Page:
Senators Urge GM To Extend Deadline For Filing Ignition Switch Claims

With just three days left before General Motors’ self-imposed victim compensation claim deadline, two senators are encouraging the car manufacturer to extend the cut off beyond January 31.

In a letter to GM CEO Mary Barra, Connecticut Senator Richard Blumenthal and Massachusetts Senator Edward Markey urge the company to reconsider the arbitrary deadline associated with the GM ignition switch compensation fund, saying victims need more time to make a meaningful choice between accepting payments or pursuing legal action.

The victims’ compensation fund was established in August by GM to compensate those hurt or the families of those killed, as a result of a defective ignition switch that can allow the key to turn off the car accidentally, disabling power steering and airbags.

“While we appreciate your company’s voluntary commitment to the compensation fund, to truly live up to the promises you have made to the American public in the wake of the ignition switch recalls, G.M. must reconsider the deadlines associated with the fund,” the senators write. “GM should either commit to waiving its bankruptcy shield in all pending legal actions, or permit all victims who qualify for the fund to postpone their acceptance of their compensation until the completion of the Department of Justice investigation and the ruling of the bankruptcy court.”

Before it opened the fund up to claims, GM had only acknowledged 13 deaths tied to the defect.

To date, the fund has approved 50 death claims, seven catastrophic injury claims and 68 minor injury claims. In all, Kenneth Feinberg, the fund manager, announced on Monday that the program has received more than 3,000 claims.

Of those claims, 338 were for death claims and 224 serious injuries. Feinberg says he has deemed 386 ineligible, including 58 death claims, while 802 claims are still under review and 847 were submitted without documentation.

So far, the fund has made 65 offers for compensation, of which 41 have been accepted. No offers have been rejected, the Detroit News Reports.

Initially, the fund established a deadline of December 31. However, that cut-off was extended in mid-November following increased pressure from lawmakers and safety advocates over possible issues with notifying owners of affected vehicles.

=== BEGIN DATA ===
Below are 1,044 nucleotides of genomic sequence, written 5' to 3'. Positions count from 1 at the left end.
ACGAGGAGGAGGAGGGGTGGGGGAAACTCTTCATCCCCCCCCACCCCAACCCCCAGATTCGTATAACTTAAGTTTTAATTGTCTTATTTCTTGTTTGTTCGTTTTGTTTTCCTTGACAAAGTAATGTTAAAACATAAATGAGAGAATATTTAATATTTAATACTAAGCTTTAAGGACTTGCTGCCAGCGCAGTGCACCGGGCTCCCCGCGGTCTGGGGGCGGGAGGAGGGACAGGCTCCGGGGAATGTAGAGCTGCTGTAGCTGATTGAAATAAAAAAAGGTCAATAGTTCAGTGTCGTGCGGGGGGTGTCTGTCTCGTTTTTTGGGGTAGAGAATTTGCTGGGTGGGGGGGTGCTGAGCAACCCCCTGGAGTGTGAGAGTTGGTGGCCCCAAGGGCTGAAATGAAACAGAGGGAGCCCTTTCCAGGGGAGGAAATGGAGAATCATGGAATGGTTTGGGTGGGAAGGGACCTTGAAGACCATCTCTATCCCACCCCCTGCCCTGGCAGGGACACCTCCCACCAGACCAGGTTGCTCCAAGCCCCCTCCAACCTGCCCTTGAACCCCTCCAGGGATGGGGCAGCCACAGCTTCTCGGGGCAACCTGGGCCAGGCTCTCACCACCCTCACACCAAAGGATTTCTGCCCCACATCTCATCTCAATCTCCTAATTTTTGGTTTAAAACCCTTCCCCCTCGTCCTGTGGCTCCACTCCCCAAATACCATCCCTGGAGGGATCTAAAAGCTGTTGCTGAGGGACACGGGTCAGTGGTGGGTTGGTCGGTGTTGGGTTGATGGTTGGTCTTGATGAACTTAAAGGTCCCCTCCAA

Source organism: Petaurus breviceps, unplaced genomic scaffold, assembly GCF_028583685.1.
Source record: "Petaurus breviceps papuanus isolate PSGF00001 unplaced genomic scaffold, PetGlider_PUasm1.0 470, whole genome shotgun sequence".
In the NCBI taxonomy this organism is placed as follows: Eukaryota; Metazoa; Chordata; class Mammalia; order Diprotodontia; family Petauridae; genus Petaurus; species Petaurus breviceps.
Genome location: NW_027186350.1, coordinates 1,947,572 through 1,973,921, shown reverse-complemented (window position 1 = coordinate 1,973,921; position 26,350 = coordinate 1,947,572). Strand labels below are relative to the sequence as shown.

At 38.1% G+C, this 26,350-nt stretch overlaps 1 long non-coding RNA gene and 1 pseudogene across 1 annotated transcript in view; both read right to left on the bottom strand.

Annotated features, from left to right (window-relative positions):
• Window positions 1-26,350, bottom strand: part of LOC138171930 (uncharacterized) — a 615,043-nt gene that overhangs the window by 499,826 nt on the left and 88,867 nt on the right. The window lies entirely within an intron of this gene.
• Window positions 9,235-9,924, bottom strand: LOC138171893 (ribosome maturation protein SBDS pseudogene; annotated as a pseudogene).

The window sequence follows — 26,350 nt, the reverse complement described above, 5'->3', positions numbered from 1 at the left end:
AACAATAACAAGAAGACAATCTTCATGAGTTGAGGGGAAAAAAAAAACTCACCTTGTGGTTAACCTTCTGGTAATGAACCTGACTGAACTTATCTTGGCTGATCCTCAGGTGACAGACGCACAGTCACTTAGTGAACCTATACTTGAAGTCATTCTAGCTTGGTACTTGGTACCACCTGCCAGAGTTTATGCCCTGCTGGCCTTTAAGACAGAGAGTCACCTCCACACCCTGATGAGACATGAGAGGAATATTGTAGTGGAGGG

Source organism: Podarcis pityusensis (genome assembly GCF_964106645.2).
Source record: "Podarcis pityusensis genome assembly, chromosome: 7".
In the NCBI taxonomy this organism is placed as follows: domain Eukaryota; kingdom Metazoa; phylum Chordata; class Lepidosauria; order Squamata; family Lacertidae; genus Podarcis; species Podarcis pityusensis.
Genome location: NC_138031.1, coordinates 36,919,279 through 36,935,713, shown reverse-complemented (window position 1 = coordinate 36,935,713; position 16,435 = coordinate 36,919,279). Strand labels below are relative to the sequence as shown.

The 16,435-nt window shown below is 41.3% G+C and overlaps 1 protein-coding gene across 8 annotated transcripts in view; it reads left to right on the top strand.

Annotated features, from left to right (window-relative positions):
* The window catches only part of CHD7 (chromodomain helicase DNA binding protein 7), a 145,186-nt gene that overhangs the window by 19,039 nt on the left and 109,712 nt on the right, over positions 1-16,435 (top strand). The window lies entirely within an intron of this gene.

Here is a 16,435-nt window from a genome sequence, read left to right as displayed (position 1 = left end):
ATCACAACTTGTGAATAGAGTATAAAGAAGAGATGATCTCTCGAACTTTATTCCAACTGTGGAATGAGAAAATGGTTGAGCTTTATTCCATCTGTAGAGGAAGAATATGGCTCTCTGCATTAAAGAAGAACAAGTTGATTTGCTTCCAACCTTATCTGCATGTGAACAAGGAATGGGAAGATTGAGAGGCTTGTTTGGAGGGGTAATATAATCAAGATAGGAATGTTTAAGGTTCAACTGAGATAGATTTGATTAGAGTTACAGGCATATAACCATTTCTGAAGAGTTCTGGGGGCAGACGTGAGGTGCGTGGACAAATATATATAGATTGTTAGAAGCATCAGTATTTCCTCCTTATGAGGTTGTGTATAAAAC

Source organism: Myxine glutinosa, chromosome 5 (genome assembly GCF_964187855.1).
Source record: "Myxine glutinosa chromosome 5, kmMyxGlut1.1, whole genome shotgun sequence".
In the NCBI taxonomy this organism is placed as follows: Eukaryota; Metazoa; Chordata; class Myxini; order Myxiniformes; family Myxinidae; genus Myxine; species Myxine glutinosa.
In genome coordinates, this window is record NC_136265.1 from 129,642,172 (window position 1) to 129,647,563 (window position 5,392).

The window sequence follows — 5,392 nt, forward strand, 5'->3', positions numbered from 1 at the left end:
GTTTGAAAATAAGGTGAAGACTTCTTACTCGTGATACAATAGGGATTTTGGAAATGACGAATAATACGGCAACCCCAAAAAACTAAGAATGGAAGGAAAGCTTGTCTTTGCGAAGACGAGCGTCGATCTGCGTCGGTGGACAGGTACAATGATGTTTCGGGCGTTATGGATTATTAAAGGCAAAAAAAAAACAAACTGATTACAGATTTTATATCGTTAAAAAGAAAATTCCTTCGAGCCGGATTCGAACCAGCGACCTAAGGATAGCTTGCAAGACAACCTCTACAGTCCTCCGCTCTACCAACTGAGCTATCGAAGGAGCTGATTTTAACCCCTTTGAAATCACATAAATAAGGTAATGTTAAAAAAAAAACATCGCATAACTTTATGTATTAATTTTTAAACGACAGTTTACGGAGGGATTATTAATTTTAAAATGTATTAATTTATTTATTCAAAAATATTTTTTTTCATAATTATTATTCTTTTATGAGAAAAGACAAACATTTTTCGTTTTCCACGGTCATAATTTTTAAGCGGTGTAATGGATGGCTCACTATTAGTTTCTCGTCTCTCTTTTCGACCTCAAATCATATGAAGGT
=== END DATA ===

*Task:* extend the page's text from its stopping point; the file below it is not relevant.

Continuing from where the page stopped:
In fact, Feinberg cited the fact that at least one of the 13 deaths originally linked by GM to the defect wasn’t aware of the compensation program in his announcement of the deadline extension. At the time, he said the company would send notification to 800,000 additional consumers.

Blumenthal and Markey argue similar points in favor of a second extension. The senators also cited the ongoing criminal investigation into GM’s conduct by a federal grand jury, arguing that victims can’t decide where to accept GM’s settlement until that probe is completed.

Under the compensation plan’s rules victims only have 90 days to decide whether to accept payment through the fund and waive any future legal rights associated with their claims, regardless of new information or changed circumstances.

“Victims that qualify for compensation must have a meaningful choice between accepting restitution through the fund or pursuing their claims in court, and that choice can’t be made until they have all the information necessary to decide whether to waive their legal rights to pursue litigation at a future date,” the letter states.

The compensation program covers approximately 1.6 million model-year 2003-2007 recalled vehicles manufactured with an ignition switch defect and approximately 1 million model year 2008-2011 recalled vehicles that may have been repaired with a recalled ignition switch.

Feinberg has said that it could take as long as six months to complete the review of all applications once the final claims are submitted.

Officials with GM previously said they expect to spend $400 million on claims, but that the figure could rise as high as $600 million.

In letter to GM CEO Mary Barra, Blumenthal, Markey call on automaker to extend January 31 deadline for victims to apply for compensation fund [Sen. Edward Markey]

Want more consumer news? Visit our parent organization, Consumer Reports, for the latest on scams, recalls, and other consumer issues.